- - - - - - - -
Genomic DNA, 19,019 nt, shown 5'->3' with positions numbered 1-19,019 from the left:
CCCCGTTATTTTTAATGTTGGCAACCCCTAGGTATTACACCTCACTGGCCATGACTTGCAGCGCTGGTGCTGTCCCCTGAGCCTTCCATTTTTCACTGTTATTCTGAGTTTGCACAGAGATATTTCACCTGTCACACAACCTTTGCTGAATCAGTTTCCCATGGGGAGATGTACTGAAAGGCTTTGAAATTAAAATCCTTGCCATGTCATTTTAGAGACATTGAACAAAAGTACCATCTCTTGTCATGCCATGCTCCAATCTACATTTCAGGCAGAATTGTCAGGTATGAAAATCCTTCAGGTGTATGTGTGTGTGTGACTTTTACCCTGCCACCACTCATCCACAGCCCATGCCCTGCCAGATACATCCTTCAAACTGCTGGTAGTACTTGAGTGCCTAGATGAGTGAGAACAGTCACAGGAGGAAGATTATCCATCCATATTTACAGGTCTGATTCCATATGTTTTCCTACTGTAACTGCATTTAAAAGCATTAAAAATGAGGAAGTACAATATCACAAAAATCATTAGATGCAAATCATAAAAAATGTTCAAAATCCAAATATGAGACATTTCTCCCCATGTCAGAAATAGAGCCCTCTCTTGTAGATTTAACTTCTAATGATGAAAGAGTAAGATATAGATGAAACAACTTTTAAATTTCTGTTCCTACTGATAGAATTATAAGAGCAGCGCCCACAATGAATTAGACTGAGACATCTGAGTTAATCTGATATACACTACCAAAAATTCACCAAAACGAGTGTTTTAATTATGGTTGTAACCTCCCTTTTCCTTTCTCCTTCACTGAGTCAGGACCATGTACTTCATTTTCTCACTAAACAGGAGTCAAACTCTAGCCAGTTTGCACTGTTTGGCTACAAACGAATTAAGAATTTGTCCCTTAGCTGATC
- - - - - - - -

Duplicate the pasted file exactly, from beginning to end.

Genomic DNA, 19,019 nt, shown 5'->3' with positions numbered 1-19,019 from the left:
CCCCGTTATTTTTAATGTTGGCAACCCCTAGGTATTACACCTCACTGGCCATGACTTGCAGCGCTGGTGCTGTCCCCTGAGCCTTCCATTTTTCACTGTTATTCTGAGTTTGCACAGAGATATTTCACCTGTCACACAACCTTTGCTGAATCAGTTTCCCATGGGGAGATGTACTGAAAGGCTTTGAAATTAAAATCCTTGCCATGTCATTTTAGAGACATTGAACAAAAGTACCATCTCTTGTCATGCCATGCTCCAATCTACATTTCAGGCAGAATTGTCAGGTATGAAAATCCTTCAGGTGTATGTGTGTGTGTGACTTTTACCCTGCCACCACTCATCCACAGCCCATGCCCTGCCAGATACATCCTTCAAACTGCTGGTAGTACTTGAGTGCCTAGATGAGTGAGAACAGTCACAGGAGGAAGATTATCCATCCATATTTACAGGTCTGATTCCATATGTTTTCCTACTGTAACTGCATTTAAAAGCATTAAAAATGAGGAAGTACAATATCACAAAAATCATTAGATGCAAATCATAAAAAATGTTCAAAATCCAAATATGAGACATTTCTCCCCATGTCAGAAATAGAGCCCTCTCTTGTAGATTTAACTTCTAATGATGAAAGAGTAAGATATAGATGAAACAACTTTTAAATTTCTGTTCCTACTGATAGAATTATAAGAGCAGCGCCCACAATGAATTAGACTGAGACATCTGAGTTAATCTGATATACACTACCAAAAATTCACCAAAACGAGTGTTTTAATTATGGTTGTAACCTCCCTTTTCCTTTCTCCTTCACTGAGTCAGGACCATGTACTTCATTTTCTCACTAAACAGGAGTCAAACTCTAGCCAGTTTGCACTGTTTGGCTACAAACGAATTAAGAATTTGTCCCTTAGCTGATC